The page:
What does the new £1 coin mean to a cashless society?
POPSCI: A scientific slant on popular culture
After nearly 25 years, the UK is getting a new £1 coin. The twelve-sided quid will gradually replace the current design, which has proved too easy to forge. But despite the array of convenient digital payment options available, only a quarter of Brits think they’ll abandon physical money by 2020. We explore the insights behind the slow shift to cashless, and what it means to a society that prefers to use card over cash.
The new twelve-sided coin was designed by 15-year-old David Pearce, who won a public design competition. Around one in 30 current £1 coins in circulation today are counterfeit, so the new coin has multiple features that make it much harder to forge including micro-lettering, grooves on alternate sides, a latent image that looks different from different angles and a hidden security feature. The Royal Mint, which is producing 1.5 billion new coins, claims it’s “the most secure coin in the world.”
In 2005, Britons used cash for 64% of payments – a figure that had shrunk to 45% by 2015. The introduction of contactless payments, which offer the convenience of not having to remember a pin number, as well as innovations like ApplePay, have made digital payments a new norm. But they’re far from abandoning physical money altogether – possibly because of the diverse range of psychological reactions people have to different methods of spending. “Pain is more strongly associated with letting go of the physical forms of legal tender we’re most familiar with,” says Dr. Avni Shah, assistant professor of marketing at the University of Toronto and co-author of ‘Paper or Plastic?’: How We Pay Influences Post-Transaction Connection’. “Every step you get further removed, the psychological distance becomes greater, and the pain becomes less.”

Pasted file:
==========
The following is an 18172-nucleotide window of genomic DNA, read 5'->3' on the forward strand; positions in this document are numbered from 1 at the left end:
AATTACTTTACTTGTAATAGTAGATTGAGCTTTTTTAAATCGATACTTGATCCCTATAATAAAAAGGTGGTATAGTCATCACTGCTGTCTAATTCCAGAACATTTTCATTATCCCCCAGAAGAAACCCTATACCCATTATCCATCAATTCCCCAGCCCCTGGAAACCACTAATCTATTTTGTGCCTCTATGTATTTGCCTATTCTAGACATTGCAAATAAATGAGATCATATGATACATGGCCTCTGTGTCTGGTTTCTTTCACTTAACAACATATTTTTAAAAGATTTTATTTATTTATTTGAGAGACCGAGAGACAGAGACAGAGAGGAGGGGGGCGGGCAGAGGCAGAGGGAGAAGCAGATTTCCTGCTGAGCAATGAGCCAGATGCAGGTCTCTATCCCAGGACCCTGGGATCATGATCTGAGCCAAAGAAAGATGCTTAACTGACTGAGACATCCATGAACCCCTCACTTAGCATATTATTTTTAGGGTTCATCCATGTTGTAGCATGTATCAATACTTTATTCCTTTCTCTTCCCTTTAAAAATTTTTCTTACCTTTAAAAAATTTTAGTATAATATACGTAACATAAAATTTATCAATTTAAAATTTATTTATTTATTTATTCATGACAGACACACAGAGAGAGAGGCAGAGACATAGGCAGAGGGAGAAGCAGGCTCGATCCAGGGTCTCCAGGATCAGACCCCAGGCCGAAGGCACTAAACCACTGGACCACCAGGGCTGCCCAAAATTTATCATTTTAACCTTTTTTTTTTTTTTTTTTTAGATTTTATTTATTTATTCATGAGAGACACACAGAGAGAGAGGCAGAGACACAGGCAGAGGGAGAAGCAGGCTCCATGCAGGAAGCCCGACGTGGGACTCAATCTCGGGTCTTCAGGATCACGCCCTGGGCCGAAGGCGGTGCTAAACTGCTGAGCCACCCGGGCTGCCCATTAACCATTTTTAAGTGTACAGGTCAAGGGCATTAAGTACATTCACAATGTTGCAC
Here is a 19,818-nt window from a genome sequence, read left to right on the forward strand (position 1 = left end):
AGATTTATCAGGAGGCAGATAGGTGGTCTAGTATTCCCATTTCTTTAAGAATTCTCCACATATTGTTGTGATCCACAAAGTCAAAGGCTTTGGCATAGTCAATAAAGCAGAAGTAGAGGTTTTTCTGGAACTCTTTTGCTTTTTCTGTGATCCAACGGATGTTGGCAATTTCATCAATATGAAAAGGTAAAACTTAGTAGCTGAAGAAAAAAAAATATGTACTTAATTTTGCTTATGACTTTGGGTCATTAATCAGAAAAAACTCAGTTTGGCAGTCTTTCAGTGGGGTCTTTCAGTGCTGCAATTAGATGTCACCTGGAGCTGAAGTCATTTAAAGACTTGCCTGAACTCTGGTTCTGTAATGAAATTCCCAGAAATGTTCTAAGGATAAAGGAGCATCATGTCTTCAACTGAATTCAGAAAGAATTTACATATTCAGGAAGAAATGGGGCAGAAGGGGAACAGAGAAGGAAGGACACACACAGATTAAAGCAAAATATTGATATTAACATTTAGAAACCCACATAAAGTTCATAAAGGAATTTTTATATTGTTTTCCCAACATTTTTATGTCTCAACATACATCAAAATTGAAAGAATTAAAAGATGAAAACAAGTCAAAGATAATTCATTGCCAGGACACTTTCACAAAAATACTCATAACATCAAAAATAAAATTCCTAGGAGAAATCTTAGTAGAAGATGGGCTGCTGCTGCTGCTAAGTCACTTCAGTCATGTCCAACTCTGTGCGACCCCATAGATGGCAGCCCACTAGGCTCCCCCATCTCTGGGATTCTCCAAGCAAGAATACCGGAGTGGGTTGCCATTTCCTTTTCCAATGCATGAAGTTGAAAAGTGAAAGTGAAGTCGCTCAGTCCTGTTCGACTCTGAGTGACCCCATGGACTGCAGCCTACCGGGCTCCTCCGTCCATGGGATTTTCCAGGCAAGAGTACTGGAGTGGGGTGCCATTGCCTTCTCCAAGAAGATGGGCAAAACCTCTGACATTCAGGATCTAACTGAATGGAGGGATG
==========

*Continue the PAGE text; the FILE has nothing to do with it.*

“We are moving to a less-cash society, but not to a cashless society,” says Steve Worthington, an adjunct professor and payments expert at Swinburne University of Technology. “I don’t believe that cash will die out completely – we all like the tangibility of cash. In extreme situations – for example, when the IT systems of banks have an ‘outage’ and we cannot pay by card at the point of sale — we will still need to use cash as a fall back.” Despite our love of plastic, it looks like physical currency is here to stay. And against that backdrop, the introduction of a new coin doesn’t seem so outdated.
Katy Young is a behavioural analyst at Canvas8, which specialises in behavioural insights and consumer research. She has a degree in American Studies and Film and an MA in Journalism. Her interests include wild swimming, thinking of podcast ideas and singing in an all-female choir.